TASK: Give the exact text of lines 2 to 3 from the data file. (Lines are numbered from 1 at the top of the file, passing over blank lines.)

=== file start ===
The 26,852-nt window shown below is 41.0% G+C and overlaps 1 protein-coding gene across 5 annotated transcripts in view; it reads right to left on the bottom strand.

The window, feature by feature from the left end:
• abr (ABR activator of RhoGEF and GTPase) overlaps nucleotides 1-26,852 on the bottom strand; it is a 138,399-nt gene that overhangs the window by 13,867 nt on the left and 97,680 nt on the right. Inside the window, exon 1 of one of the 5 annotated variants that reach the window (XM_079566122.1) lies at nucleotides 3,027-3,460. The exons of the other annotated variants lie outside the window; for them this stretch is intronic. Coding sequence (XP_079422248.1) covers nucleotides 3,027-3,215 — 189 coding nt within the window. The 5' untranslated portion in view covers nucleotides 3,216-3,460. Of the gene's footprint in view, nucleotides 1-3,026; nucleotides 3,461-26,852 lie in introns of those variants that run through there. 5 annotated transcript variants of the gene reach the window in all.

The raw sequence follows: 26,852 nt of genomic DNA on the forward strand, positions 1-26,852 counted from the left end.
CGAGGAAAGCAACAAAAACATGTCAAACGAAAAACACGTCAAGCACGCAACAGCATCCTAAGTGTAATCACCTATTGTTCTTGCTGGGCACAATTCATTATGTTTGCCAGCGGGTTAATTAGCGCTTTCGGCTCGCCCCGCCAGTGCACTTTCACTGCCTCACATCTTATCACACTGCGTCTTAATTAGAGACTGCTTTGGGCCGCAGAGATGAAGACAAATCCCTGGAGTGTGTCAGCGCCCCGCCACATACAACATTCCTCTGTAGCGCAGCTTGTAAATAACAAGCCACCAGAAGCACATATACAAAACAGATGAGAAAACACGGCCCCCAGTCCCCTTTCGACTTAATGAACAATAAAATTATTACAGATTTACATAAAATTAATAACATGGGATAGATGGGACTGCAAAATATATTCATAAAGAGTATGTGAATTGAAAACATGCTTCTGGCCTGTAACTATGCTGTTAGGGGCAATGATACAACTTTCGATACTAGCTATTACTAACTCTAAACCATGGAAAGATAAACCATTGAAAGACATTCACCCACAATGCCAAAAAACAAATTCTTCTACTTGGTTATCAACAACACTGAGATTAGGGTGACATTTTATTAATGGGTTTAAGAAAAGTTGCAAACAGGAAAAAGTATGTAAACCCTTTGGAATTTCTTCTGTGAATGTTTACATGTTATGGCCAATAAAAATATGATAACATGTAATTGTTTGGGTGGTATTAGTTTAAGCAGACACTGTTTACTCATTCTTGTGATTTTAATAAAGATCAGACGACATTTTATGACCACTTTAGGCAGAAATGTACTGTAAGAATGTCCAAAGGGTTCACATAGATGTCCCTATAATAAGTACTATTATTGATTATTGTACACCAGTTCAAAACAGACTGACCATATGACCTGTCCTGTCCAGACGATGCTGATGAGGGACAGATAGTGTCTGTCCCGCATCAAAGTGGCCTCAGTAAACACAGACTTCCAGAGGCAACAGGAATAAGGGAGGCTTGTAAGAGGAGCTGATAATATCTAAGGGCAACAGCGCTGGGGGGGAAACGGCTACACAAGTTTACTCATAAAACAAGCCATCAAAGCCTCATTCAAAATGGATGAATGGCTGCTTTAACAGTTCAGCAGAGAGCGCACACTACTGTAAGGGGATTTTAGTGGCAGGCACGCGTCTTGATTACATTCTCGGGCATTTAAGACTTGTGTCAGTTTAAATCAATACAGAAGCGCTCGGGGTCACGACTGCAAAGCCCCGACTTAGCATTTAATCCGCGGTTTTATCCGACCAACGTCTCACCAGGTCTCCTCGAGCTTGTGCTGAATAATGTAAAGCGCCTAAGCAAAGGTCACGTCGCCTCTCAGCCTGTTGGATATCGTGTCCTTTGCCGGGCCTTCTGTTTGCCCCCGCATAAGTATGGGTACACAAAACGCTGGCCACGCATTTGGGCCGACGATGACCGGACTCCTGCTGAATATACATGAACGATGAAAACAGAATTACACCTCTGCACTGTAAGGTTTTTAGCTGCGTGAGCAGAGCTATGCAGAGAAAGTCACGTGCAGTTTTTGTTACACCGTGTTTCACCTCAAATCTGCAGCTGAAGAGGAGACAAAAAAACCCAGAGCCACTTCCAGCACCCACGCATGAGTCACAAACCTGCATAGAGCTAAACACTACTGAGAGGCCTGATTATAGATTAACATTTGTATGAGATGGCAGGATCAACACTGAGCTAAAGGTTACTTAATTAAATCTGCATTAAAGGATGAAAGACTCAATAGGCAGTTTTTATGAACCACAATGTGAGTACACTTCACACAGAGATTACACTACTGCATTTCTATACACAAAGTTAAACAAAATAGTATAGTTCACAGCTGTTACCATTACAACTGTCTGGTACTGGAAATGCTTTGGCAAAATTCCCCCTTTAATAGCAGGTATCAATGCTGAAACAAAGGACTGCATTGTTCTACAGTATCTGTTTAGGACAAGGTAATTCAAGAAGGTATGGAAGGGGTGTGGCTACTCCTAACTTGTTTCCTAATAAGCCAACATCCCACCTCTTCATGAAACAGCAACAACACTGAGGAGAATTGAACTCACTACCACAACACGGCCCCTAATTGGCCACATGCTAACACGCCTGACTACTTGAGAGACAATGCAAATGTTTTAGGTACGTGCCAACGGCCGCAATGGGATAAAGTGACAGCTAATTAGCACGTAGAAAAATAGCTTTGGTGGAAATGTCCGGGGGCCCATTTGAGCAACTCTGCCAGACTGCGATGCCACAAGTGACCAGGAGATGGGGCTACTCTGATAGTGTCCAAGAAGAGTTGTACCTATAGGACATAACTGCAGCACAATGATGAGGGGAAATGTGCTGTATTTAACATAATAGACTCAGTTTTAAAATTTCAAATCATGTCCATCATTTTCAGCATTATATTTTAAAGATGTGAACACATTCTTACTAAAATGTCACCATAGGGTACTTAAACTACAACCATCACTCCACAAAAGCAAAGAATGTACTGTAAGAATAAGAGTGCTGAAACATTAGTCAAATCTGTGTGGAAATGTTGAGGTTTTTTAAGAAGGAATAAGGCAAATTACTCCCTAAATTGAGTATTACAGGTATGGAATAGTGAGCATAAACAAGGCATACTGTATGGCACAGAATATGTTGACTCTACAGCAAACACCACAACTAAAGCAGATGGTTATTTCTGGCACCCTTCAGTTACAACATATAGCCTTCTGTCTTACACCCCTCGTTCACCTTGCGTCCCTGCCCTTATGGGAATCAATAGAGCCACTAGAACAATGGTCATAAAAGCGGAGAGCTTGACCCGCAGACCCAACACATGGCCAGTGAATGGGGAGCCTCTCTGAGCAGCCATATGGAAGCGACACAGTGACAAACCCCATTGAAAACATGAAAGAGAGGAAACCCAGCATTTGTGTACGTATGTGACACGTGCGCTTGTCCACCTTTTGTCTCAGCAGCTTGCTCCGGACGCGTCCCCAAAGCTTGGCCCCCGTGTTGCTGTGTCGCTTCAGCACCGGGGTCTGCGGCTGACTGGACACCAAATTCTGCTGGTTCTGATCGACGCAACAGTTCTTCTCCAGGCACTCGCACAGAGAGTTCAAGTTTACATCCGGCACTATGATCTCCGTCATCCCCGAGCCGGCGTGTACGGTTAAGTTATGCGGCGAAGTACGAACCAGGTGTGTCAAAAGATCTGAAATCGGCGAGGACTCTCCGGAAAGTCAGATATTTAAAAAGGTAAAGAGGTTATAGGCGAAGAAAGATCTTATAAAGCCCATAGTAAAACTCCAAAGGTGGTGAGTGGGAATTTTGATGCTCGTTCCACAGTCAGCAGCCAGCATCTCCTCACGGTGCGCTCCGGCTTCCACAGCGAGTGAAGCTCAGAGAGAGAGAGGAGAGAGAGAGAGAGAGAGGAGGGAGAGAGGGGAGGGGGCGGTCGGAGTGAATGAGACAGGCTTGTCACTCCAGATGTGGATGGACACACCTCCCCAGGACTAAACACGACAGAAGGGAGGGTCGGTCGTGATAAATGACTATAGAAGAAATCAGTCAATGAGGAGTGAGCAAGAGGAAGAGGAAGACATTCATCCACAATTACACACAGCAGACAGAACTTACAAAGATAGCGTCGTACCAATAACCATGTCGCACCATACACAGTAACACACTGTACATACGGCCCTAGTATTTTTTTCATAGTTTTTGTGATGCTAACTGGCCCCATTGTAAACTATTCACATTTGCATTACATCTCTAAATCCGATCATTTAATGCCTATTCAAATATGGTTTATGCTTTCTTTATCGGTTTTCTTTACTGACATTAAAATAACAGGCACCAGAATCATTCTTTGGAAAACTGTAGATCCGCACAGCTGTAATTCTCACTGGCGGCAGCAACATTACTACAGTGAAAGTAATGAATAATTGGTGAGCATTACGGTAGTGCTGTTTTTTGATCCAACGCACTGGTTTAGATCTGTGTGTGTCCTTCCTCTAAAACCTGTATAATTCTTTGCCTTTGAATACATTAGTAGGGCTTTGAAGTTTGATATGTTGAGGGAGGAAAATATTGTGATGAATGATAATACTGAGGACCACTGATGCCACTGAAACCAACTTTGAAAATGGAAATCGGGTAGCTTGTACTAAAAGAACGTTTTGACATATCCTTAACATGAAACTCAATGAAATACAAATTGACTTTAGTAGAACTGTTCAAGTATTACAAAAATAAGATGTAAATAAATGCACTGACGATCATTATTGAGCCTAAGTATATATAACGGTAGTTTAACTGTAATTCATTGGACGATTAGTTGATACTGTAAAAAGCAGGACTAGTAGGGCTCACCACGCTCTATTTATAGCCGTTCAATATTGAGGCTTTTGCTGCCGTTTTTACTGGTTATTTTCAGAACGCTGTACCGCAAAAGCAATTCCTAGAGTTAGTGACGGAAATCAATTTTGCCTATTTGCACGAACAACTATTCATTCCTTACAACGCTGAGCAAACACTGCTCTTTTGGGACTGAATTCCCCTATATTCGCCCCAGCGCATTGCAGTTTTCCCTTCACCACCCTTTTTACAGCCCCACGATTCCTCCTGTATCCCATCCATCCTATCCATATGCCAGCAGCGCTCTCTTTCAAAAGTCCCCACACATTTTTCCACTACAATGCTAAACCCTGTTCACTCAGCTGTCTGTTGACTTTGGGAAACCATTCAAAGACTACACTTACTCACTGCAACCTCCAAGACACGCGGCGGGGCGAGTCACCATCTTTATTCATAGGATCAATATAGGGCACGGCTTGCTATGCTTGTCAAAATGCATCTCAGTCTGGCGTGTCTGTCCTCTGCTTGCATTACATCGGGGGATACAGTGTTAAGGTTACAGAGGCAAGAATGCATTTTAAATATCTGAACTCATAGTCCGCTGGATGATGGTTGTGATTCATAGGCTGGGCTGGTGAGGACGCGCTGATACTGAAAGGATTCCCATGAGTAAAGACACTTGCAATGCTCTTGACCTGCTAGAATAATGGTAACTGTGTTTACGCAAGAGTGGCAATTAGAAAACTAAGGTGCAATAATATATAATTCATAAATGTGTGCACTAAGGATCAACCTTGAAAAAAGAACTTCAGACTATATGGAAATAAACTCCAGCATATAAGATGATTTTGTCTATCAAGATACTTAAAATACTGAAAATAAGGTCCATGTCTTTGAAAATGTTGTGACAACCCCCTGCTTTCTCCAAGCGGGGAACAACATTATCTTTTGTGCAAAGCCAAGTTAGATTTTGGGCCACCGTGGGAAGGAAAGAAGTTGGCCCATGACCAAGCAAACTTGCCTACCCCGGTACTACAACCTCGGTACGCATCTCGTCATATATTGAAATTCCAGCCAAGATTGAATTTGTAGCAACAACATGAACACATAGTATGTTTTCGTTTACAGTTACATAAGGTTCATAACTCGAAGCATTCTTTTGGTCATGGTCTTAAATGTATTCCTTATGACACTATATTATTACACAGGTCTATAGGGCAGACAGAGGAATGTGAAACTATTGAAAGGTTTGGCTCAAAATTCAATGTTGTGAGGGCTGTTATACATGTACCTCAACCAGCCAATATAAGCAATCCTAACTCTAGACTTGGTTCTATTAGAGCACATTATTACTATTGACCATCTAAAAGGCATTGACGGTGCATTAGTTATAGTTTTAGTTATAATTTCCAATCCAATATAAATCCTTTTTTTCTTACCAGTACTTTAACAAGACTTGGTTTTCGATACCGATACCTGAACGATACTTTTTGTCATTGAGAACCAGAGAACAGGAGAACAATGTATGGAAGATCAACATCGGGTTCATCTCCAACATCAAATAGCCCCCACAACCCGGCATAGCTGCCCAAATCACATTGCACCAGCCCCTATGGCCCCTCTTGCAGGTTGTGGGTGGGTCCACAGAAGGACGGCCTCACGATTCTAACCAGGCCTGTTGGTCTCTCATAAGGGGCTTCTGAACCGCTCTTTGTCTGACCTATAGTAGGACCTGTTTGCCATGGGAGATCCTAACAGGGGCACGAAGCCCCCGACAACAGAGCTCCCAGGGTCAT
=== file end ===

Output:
The window, feature by feature from the left end:
• abr (ABR activator of RhoGEF and GTPase) overlaps nucleotides 1-26,852 on the bottom strand; it is a 138,399-nt gene that overhangs the window by 13,867 nt on the left and 97,680 nt on the right. Inside the window, exon 1 of one of the 5 annotated variants that reach the window (XM_079566122.1) lies at nucleotides 3,027-3,460. The exons of the other annotated variants lie outside the window; for them this stretch is intronic. Coding sequence (XP_079422248.1) covers nucleotides 3,027-3,215 — 189 coding nt within the window. The 5' untranslated portion in view covers nucleotides 3,216-3,460. Of the gene's footprint in view, nucleotides 1-3,026; nucleotides 3,461-26,852 lie in introns of those variants that run through there. 5 annotated transcript variants of the gene reach the window in all.